Walking changes the body. But it also requires a body, a certain kind of privileged body, which can walk the walk. In my movement forward, I wanted to prove something to myself. I would be tough too. A steady sound of stamping feet, a reliable proceeding, was recorded on my phone during interviews. I can hear the determination in those footsteps. My feet, their feet creating a collective rhythm of walking.
The march was over, and I found someone to drive me to my car parked outside the base. There, I reflected: I had walked in, and I wanted to stay. Emotionally, I no longer cared where I was, and why I was there. I was confused and content at the same time. Militarism – is that about mistaking abuse for love? Love for the fatherland… remember… paid the price with their lives. The military offers attunement, and thrill, and excitement too. Deployment can be a source of trauma, but it can make life worth living. It is so full of contradictions that I see no other response than contradicting through and out.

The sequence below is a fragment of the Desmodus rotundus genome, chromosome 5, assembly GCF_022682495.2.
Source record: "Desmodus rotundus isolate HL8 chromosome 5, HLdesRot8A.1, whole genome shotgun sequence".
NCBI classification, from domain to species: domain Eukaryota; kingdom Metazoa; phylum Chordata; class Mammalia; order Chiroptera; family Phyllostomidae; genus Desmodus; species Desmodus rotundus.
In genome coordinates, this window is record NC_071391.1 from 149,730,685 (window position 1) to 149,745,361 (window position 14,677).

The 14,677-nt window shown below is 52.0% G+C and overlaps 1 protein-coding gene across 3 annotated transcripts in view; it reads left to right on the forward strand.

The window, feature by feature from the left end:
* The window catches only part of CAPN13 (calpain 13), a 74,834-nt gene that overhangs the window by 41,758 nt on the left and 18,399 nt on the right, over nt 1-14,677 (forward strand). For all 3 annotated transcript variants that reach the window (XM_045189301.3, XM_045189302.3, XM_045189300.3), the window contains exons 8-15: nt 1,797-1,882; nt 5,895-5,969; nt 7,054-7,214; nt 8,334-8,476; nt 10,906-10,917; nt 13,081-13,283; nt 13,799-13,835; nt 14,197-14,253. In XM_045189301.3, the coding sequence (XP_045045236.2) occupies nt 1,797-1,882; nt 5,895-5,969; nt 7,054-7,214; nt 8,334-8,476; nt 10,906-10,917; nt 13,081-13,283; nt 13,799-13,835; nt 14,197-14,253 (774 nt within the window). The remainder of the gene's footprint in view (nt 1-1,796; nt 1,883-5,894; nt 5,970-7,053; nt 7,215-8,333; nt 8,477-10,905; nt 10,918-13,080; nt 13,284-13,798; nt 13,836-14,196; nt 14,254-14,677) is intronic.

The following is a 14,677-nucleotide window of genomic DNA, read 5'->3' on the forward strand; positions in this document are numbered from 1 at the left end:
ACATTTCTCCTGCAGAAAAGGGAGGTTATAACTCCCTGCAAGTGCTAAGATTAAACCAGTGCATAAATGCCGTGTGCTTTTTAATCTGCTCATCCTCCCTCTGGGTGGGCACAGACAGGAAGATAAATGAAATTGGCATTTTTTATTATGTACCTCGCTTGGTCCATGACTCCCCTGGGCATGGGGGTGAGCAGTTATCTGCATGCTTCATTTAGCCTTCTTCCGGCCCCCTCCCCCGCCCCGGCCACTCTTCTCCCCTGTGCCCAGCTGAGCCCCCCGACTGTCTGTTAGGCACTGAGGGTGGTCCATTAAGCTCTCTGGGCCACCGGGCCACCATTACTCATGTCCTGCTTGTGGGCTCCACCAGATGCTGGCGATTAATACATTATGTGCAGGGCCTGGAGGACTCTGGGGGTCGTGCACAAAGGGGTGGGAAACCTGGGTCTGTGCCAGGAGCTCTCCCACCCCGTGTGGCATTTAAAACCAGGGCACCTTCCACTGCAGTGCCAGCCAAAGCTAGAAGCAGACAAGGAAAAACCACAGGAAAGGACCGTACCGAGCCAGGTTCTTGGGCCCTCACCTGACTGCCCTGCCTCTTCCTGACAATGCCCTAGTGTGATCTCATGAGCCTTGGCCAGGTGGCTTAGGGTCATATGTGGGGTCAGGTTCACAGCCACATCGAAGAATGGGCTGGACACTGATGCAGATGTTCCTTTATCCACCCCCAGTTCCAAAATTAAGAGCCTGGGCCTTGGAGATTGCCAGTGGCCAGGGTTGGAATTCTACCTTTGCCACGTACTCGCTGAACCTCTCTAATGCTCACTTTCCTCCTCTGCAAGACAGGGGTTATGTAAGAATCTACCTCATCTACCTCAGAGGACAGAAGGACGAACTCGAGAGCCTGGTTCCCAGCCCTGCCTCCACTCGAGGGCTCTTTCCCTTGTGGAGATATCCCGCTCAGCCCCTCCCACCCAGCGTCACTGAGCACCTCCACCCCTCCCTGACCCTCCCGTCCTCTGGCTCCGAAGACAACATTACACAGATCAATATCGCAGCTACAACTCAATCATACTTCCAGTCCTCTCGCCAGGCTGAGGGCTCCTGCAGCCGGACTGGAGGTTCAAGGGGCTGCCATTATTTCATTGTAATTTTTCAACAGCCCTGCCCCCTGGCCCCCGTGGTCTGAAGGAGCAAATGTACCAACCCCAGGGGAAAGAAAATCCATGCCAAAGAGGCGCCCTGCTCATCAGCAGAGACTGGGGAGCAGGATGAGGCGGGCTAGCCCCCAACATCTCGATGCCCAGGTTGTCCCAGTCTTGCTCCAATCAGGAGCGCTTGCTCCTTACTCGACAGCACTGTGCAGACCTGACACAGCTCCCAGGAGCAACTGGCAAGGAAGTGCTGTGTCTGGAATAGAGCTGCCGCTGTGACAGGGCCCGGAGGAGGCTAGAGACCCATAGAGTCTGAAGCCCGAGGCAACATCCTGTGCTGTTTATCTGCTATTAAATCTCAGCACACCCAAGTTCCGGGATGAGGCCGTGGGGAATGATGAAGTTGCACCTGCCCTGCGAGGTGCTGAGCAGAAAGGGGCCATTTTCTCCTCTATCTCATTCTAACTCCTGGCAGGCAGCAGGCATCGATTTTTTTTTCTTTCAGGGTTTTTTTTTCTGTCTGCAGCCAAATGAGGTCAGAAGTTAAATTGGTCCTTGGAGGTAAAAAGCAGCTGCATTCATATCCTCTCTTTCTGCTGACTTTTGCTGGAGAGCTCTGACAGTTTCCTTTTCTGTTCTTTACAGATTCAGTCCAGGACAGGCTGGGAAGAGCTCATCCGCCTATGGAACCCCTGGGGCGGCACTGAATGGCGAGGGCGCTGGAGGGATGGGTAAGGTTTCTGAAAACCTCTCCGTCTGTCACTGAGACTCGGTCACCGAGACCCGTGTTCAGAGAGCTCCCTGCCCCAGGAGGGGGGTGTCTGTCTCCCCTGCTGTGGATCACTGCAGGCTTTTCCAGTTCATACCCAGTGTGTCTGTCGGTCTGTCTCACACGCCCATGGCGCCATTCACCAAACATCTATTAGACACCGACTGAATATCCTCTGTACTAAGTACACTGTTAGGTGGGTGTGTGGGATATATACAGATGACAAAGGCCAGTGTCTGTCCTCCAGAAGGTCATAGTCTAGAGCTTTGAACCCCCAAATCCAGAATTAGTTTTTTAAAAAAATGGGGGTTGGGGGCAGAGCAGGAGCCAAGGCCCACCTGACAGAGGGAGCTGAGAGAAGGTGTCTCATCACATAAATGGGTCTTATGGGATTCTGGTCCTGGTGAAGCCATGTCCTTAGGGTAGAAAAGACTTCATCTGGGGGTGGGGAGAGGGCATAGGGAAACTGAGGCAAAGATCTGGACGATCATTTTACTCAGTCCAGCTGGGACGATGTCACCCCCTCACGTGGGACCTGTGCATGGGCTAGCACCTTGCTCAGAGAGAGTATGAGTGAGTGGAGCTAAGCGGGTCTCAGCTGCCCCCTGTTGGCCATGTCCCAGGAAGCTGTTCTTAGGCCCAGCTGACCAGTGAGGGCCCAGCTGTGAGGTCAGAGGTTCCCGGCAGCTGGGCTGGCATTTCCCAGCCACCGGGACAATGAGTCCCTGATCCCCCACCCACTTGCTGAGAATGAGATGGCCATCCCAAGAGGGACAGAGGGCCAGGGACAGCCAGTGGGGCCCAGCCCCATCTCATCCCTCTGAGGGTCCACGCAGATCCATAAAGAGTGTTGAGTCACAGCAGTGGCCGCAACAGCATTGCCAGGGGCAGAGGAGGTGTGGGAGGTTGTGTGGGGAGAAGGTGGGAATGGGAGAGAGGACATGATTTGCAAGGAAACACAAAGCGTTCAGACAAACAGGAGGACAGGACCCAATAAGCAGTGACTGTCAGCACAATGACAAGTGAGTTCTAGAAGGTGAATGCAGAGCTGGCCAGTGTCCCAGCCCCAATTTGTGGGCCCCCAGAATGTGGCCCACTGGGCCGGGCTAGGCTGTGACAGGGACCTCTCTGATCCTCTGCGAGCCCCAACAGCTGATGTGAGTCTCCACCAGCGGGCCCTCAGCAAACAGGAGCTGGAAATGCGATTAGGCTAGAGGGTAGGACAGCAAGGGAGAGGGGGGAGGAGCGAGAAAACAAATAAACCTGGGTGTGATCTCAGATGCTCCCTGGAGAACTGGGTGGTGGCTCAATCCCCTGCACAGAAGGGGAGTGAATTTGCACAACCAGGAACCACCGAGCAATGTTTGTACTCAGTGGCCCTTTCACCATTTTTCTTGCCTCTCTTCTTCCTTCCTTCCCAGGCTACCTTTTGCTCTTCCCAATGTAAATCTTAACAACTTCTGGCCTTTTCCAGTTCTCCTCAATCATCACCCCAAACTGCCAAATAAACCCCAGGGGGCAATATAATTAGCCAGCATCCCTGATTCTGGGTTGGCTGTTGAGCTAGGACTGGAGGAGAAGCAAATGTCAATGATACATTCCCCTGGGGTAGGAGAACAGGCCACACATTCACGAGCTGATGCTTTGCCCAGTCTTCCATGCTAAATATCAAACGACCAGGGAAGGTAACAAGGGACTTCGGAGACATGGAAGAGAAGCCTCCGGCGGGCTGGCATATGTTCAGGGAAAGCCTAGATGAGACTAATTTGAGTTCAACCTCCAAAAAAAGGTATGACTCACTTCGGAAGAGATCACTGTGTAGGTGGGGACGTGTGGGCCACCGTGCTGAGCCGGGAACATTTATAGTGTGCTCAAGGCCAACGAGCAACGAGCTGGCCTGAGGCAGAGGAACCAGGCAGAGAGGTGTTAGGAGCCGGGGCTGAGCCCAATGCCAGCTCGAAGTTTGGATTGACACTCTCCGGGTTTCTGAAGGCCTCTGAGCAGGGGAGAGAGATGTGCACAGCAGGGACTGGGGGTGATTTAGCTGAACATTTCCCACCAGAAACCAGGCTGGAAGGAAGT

Cadets, or any other group in military uniforms, were other to me, in a way that, I am ashamed to admit, is dehumanising. They were a group of people I could not identify with. Until I could. I had roles in mind for all of us, none of which involved me in any loving condition. Yet, there I was, receiving. There I was, marching with pleasure, without a second thought.